This example from an ineffective rejection letter might also look familiar. The HR Director at a Portland charitable organization wrote, “Due to the enormous response we have received, we are interviewing only the top twenty-five applications [sic]. I am sorry to inform you that we have not selected yours for interview at this time.” Do you think she could have benefited from the skills of the business communicator she rejected? The Executive Director at another Portland charitable organization took a more charitable approach, saying “Your business communications experience is impressive. However at this time, after reviewing many applications received, it seems best for me to first consider for this position some other candidates with experience and skills more directly applicable to our association’s needs.” Her grammar skills are also poor, but she manages to convey the message with tact. 

This impressive copy was written by a hiring manager who is a professional business communicator: “Thank you for your interest in the [position]. You were one of more than a dozen highly qualified communicators who responded to the announcement. Although the position has been filled by another candidate, I hope you will keep [us] in mind as a prospective employer. Again, thanks for taking the time to send me your resume and work samples.” Although the applicant wondered why he wasn’t offered an interview, he was flattered by the writer and encouraged to maintain regard for the organization. The applicant was rejected as gently as possible with a letter that recognized his effort in applying and his skills. The manager obviously composed the letter specifically for applicants of that position, and she signed it.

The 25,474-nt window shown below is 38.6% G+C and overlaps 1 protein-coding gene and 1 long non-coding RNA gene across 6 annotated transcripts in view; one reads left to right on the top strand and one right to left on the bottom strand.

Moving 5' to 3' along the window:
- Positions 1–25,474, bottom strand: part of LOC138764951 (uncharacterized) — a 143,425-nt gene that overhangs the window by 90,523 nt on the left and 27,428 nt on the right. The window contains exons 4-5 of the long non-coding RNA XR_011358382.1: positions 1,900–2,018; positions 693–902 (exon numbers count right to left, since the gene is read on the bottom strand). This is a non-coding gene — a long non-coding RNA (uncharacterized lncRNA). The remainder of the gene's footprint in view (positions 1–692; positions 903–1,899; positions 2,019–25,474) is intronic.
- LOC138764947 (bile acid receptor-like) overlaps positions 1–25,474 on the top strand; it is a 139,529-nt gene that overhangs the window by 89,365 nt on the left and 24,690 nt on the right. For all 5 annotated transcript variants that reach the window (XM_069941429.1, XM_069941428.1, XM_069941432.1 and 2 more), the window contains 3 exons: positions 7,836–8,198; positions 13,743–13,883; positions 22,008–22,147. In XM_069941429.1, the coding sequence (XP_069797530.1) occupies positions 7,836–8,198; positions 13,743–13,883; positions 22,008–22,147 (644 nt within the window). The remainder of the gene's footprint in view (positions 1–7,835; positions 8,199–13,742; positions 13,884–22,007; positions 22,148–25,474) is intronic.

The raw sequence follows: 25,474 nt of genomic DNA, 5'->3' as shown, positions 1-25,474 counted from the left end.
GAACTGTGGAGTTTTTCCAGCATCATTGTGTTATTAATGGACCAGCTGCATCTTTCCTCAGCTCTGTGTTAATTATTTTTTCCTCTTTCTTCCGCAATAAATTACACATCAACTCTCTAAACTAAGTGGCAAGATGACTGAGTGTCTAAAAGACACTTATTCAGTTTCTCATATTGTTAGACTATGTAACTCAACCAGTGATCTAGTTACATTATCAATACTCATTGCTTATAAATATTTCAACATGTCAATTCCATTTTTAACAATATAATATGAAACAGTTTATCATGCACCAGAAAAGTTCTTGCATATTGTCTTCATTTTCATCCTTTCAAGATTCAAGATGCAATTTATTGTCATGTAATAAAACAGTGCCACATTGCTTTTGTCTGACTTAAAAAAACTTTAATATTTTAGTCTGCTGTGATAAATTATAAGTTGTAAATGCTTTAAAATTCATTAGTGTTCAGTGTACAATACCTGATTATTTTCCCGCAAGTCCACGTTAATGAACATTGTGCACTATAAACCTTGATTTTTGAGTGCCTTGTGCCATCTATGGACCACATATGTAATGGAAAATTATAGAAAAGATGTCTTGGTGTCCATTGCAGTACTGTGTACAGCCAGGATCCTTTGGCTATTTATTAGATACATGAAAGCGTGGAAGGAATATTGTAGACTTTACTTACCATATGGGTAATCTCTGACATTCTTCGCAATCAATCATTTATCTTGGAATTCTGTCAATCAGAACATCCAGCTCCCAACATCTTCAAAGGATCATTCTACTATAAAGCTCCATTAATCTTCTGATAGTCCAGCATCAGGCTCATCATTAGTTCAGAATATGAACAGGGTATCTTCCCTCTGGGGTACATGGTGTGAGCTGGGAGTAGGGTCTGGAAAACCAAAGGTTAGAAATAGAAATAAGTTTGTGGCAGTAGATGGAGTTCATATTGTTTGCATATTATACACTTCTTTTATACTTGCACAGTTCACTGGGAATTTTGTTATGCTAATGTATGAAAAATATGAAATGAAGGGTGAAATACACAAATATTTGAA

Here are some examples of words, phrases, and sentences (from actual letters) that job seekers would probably not want to read:

“Due to the high volume of resumes, we are unable to notify you if you are not selected for an interview.”

the name of the person who was hired

“unfortunately”

“your resume has been scanned into our database”

The following actual examples help to cushion the rejection:

 

“Your application was one of nearly 200 applications from an extremely well-qualified field of candidates.”

“The high quality of candidates, and the interest in the position made our screening decisions difficult.”

“We would like to thank you for the time and trouble you have taken to apply”

“I enjoyed the opportunity to meet and talk with you in person.”

“We were impressed with your background and experience.”

Reasons are more challenging. Most rejection letters state that someone else’s skills were a better match for the position. Unless you can state a specific factual reason (e.g. lack of supervisory experience), reasons should probably not be given. The generic “better match” reason sounds shallow and suggests a lack of careful consideration. Applicants receive that explanation whether they have no qualifications or excellent qualifications. 

Plan Principles and Objectives

Some communication is better than none. One or more letters is better than just a postcard. Acknowledgment that the applicant applied for a specific, available position is critical. Respecting the applicant’s time and effort, when appropriate, is very helpful. Asking the applicant to consider your organization in the future indicates sincere interest in the applicant and a concern for the applicant’s view of your organization. Candidates who progressed beyond the HR screening process should receive a letter signed by the interviewer.

Improving relations with this “hidden” public is one more area where you can add value to your employer’s message.